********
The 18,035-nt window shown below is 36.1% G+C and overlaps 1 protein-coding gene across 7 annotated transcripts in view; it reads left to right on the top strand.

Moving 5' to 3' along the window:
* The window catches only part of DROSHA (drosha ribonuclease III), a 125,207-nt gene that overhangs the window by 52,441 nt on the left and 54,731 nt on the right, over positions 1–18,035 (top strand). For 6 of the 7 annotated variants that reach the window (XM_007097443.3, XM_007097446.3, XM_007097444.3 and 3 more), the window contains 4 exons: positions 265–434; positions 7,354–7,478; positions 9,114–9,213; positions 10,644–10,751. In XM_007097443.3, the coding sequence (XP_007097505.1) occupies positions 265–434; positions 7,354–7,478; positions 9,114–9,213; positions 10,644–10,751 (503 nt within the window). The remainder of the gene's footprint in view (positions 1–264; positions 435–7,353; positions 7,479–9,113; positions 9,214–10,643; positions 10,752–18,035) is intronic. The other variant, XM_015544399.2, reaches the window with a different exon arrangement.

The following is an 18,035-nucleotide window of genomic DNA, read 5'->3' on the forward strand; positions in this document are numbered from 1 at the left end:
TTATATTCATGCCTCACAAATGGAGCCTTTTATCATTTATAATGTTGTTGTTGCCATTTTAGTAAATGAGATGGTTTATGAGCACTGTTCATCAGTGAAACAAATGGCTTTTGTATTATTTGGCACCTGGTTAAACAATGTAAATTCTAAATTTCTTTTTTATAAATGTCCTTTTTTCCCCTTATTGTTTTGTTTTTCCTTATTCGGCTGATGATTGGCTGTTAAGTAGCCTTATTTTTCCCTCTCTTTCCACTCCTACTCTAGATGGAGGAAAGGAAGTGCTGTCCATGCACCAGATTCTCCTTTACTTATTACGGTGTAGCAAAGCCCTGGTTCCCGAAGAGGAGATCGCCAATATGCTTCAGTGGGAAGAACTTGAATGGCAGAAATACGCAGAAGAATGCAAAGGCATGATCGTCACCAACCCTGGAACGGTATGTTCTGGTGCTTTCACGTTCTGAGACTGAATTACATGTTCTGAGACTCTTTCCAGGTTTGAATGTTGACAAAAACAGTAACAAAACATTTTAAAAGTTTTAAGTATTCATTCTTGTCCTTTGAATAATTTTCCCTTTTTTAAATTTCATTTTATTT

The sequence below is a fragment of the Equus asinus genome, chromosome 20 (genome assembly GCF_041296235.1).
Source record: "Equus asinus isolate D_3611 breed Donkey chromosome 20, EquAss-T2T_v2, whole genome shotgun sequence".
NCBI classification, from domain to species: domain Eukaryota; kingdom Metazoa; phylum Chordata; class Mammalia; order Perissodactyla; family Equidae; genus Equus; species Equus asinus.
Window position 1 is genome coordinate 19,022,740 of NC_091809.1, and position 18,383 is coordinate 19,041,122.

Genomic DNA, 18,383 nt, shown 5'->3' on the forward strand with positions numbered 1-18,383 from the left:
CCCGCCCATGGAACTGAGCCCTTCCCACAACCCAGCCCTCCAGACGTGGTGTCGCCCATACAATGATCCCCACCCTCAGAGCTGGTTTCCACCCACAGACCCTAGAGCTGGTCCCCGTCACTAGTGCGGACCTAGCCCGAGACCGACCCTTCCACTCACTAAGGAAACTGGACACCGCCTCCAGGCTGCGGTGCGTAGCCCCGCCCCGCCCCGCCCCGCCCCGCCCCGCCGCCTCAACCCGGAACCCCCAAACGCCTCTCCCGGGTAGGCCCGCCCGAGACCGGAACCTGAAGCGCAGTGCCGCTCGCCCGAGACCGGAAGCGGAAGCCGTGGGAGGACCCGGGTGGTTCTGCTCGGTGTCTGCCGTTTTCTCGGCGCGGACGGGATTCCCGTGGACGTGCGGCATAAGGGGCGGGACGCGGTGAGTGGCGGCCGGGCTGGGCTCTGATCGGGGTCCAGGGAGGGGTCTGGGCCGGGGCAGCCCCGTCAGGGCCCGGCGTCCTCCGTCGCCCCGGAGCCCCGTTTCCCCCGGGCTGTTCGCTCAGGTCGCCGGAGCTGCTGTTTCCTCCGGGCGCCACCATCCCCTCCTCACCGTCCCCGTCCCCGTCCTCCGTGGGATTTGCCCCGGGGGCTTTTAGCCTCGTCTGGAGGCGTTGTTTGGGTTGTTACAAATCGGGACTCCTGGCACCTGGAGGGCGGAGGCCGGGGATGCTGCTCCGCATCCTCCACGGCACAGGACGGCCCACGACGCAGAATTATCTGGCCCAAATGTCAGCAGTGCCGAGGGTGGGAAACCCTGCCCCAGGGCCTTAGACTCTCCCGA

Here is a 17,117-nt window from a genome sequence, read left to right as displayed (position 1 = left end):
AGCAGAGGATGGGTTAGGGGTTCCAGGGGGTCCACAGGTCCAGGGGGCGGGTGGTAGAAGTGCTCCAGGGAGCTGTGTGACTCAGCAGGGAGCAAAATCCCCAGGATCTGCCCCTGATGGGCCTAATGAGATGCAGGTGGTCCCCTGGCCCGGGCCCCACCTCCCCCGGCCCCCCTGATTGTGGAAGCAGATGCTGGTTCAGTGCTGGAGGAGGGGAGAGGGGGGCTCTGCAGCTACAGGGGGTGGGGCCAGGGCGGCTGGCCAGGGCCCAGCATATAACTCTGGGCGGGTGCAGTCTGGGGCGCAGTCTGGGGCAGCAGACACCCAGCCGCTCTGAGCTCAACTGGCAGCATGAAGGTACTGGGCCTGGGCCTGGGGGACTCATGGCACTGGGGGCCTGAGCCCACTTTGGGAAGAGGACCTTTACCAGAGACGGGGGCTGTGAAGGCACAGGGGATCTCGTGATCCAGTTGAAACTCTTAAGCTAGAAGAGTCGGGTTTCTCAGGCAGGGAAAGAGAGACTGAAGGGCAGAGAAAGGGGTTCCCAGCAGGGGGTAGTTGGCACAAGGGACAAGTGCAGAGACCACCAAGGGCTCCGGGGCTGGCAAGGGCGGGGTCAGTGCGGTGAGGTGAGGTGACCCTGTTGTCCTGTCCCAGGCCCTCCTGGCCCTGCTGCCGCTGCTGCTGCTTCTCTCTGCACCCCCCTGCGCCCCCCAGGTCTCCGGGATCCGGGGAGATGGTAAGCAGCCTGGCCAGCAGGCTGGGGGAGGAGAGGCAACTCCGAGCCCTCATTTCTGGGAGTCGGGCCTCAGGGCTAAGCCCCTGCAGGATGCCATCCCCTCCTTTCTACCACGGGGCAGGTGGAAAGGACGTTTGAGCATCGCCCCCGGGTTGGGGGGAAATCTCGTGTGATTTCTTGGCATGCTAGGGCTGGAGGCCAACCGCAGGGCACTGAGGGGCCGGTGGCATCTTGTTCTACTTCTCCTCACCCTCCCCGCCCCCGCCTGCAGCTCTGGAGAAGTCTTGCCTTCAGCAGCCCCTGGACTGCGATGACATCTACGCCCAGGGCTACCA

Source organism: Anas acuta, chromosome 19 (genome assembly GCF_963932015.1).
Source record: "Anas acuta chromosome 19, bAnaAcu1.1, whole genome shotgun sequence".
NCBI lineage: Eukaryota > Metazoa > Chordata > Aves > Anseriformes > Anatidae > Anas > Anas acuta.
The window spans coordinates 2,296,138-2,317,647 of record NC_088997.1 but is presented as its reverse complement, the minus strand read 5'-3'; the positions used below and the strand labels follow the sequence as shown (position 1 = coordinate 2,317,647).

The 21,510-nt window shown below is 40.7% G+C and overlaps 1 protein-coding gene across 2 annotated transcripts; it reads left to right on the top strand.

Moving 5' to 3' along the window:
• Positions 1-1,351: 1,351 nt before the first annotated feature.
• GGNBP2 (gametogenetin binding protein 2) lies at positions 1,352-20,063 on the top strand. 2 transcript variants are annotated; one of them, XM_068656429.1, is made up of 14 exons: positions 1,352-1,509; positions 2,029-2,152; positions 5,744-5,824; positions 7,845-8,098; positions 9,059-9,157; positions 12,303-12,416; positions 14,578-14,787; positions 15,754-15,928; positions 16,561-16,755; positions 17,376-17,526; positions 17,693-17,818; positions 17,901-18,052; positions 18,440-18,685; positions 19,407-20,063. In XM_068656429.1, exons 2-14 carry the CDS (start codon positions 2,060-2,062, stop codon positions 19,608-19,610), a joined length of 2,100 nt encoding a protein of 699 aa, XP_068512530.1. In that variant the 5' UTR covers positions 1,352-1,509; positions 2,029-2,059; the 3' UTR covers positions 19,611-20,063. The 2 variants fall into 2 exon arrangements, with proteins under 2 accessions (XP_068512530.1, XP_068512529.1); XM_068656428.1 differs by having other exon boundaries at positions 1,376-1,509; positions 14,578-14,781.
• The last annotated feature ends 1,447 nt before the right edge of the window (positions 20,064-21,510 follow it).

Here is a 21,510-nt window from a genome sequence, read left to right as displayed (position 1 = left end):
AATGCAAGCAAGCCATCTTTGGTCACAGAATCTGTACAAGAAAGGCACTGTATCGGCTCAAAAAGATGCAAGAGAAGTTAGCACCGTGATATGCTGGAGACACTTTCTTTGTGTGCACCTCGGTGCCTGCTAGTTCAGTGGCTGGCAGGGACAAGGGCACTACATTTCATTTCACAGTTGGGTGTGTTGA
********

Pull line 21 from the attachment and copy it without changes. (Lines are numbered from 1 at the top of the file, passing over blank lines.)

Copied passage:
• GGNBP2 (gametogenetin binding protein 2) lies at positions 1,352-20,063 on the top strand. 2 transcript variants are annotated; one of them, XM_068656429.1, is made up of 14 exons: positions 1,352-1,509; positions 2,029-2,152; positions 5,744-5,824; positions 7,845-8,098; positions 9,059-9,157; positions 12,303-12,416; positions 14,578-14,787; positions 15,754-15,928; positions 16,561-16,755; positions 17,376-17,526; positions 17,693-17,818; positions 17,901-18,052; positions 18,440-18,685; positions 19,407-20,063. In XM_068656429.1, exons 2-14 carry the CDS (start codon positions 2,060-2,062, stop codon positions 19,608-19,610), a joined length of 2,100 nt encoding a protein of 699 aa, XP_068512530.1. In that variant the 5' UTR covers positions 1,352-1,509; positions 2,029-2,059; the 3' UTR covers positions 19,611-20,063. The 2 variants fall into 2 exon arrangements, with proteins under 2 accessions (XP_068512530.1, XP_068512529.1); XM_068656428.1 differs by having other exon boundaries at positions 1,376-1,509; positions 14,578-14,781.